St. Croix Riverway Ornament displayed at White House
First Lady Laura Bush unveiled the official White House Christmas Tree this past week featuring special ornaments representing America’s 391 national park areas, including St. Croix National Scenic Riverway. The 2007 Christmas tree theme, “Holiday in the National Parks,” highlights the upcoming 100th anniversary of the National Park Service, the organization that manages the diverse natural and cultural heritage sites that make up the National Park System.
The White House invited national park areas to enlist the talents of local artists to decorate ornaments depicting unique aspects of the individual parks. “St. Croix National Scenic Riverway is lucky to have a talented former employee, artist Rita Morgan, who is also very knowledgeable of the park resources and was willing to create the artwork,” said Superintendent Tom Bradley. “Rita worked as a park ranger on the Riverway for five summers and the image she painted of canoeists paddling peaceful waters represents so much that can be found here.”
A Wisconsin native, Rita Morgan graduated from high school in Elkhart Lake before earning a degree in Natural Resources Management-Environmental Education from the University of Wisconsin-Stevens Point in 1989. While working for the National Park Service, Morgan created several pieces of art including a large mural displayed at the Namekagon River Visitor Center in Trego, Wisconsin, and a number of temporary exhibits. She is currently lives near Denver, Colorado, and can be contacted via the St. Croix River Visitor Center at 715-483-2274.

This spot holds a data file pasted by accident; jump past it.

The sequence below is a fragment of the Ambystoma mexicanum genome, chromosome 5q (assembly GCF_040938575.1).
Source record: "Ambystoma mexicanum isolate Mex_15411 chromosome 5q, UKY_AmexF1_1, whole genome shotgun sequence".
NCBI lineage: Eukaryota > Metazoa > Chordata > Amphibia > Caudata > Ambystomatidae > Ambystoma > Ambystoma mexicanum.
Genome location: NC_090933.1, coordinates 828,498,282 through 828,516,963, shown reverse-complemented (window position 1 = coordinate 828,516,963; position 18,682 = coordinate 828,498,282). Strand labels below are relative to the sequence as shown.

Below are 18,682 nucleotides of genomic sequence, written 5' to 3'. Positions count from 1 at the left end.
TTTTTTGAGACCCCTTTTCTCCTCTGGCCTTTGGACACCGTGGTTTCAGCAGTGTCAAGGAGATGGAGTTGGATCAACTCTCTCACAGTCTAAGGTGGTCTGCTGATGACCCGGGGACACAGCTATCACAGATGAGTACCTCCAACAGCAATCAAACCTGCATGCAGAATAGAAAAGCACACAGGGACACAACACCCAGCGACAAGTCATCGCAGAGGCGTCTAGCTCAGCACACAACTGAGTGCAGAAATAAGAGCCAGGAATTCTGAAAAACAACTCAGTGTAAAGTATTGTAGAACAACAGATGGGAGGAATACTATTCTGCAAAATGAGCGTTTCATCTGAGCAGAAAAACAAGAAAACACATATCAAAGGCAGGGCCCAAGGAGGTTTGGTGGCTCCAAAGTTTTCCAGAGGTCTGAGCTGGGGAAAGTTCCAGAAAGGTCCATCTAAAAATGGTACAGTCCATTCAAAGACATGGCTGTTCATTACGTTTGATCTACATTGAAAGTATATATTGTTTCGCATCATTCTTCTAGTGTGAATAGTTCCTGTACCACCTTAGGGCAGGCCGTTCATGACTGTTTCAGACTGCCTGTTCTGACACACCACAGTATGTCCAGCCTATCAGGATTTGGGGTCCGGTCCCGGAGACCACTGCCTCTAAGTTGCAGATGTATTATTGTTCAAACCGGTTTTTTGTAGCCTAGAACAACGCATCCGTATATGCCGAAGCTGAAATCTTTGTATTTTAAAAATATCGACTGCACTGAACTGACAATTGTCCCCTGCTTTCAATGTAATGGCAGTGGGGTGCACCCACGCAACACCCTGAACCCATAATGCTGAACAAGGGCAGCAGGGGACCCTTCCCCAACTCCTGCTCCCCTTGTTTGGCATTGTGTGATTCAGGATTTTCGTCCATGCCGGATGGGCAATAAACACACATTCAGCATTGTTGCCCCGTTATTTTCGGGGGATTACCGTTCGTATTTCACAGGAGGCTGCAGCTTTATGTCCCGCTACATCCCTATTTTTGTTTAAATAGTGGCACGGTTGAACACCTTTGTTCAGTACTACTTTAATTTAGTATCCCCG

All artists who created these special ornaments were invited to attend the unveiling at the White House hosted by the Laura Bush. Morgan was “about twenty feet in front of Mrs. Bush” when the First Lady announced the National Park holiday theme as part of her speech. After the holidays the ornaments will become part of the White House permanent ornament collection housed in the National Archives.
St. Croix National Scenic Riverway preserves, protects and interprets an unrivaled combination of exceptional natural and cultural resources and scenic, aesthetic and recreational values. The Riverway today includes 154 miles of the St. Croix River from Gordon, Wisconsin to its confluence with the Mississippi River, and the entire 98 miles of its largest tributary the Namekagon River.
Established as a unit of the National Park system in 1968, when it was designated as one of the first protected waterways by the Wild and Scenic Rivers Act, St. Croix National Scenic Riverway celebrates its 40th anniversary in 2008.
Did You Know?
Winged maple leaf mussels were thought to be extinct until some were rediscovered in the St. Croix River in 1987. Today scientists are helping to raise young mussels and re-introducing them into their former range including St. Croix National Scenic Riverway to help prevent future extinction.